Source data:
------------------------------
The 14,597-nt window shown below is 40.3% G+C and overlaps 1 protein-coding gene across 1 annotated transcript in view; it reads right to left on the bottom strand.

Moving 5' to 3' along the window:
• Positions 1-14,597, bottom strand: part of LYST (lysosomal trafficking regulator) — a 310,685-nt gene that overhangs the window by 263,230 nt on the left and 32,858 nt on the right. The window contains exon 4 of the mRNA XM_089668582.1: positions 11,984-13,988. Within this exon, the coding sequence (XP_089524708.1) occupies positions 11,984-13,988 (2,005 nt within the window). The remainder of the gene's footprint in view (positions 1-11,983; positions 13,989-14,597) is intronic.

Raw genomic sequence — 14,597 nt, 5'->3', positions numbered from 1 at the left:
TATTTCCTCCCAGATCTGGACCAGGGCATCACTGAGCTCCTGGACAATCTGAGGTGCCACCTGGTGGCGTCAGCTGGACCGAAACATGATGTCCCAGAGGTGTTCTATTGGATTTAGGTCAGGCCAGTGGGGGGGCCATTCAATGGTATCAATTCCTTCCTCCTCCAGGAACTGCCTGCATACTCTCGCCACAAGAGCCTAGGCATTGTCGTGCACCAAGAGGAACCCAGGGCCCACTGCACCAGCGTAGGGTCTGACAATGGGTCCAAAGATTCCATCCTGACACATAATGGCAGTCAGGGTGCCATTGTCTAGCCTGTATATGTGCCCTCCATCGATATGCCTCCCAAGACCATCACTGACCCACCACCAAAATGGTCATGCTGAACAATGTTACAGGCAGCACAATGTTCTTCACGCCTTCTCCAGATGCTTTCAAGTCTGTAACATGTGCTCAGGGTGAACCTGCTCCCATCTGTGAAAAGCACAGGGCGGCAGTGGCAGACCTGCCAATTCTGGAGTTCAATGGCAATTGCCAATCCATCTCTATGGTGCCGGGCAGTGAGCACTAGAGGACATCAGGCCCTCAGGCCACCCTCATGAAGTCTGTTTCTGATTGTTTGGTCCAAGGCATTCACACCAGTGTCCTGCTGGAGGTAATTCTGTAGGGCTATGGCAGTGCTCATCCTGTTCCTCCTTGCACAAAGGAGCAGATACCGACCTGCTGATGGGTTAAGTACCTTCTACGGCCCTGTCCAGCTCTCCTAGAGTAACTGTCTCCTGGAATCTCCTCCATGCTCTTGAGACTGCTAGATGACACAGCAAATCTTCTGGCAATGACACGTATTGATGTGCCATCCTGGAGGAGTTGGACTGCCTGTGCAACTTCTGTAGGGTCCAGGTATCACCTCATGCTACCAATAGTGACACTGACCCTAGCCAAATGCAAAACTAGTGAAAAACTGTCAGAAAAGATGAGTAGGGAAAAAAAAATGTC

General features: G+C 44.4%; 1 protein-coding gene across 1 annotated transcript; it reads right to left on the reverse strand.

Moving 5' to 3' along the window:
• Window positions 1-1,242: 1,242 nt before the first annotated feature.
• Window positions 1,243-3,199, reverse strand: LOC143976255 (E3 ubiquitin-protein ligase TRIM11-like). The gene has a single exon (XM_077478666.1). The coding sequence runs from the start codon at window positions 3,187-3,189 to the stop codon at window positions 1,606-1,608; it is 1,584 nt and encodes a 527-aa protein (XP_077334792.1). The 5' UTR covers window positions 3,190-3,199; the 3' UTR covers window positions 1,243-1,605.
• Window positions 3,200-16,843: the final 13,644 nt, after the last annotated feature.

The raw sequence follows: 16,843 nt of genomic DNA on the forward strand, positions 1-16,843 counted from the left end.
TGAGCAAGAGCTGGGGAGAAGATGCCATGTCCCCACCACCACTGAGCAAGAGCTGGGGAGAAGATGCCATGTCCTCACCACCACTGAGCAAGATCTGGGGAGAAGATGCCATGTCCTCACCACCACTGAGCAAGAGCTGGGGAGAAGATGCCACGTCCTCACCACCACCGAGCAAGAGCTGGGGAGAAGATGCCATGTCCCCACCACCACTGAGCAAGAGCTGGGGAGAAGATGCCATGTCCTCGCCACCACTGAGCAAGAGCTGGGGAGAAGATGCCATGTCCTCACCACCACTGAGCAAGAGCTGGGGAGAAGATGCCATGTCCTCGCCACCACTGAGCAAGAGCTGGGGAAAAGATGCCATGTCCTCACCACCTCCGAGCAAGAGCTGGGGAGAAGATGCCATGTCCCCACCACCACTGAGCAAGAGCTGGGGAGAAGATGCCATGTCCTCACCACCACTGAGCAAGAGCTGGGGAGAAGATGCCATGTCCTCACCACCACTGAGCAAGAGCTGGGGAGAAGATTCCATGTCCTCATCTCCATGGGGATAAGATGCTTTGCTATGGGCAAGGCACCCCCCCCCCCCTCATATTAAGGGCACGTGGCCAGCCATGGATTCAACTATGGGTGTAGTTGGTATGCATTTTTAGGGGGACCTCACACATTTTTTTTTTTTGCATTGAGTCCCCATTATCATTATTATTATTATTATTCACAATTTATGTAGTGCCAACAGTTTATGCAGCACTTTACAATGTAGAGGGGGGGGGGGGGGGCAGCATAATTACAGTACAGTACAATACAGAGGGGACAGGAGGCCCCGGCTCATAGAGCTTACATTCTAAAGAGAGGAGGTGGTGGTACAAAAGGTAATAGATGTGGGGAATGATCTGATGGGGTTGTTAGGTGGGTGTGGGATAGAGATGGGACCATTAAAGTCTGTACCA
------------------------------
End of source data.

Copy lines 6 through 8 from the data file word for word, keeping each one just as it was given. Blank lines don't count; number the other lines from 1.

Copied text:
General features: G+C 44.4%; 1 protein-coding gene across 1 annotated transcript; it reads right to left on the reverse strand.

Moving 5' to 3' along the window:
• Window positions 1-1,242: 1,242 nt before the first annotated feature.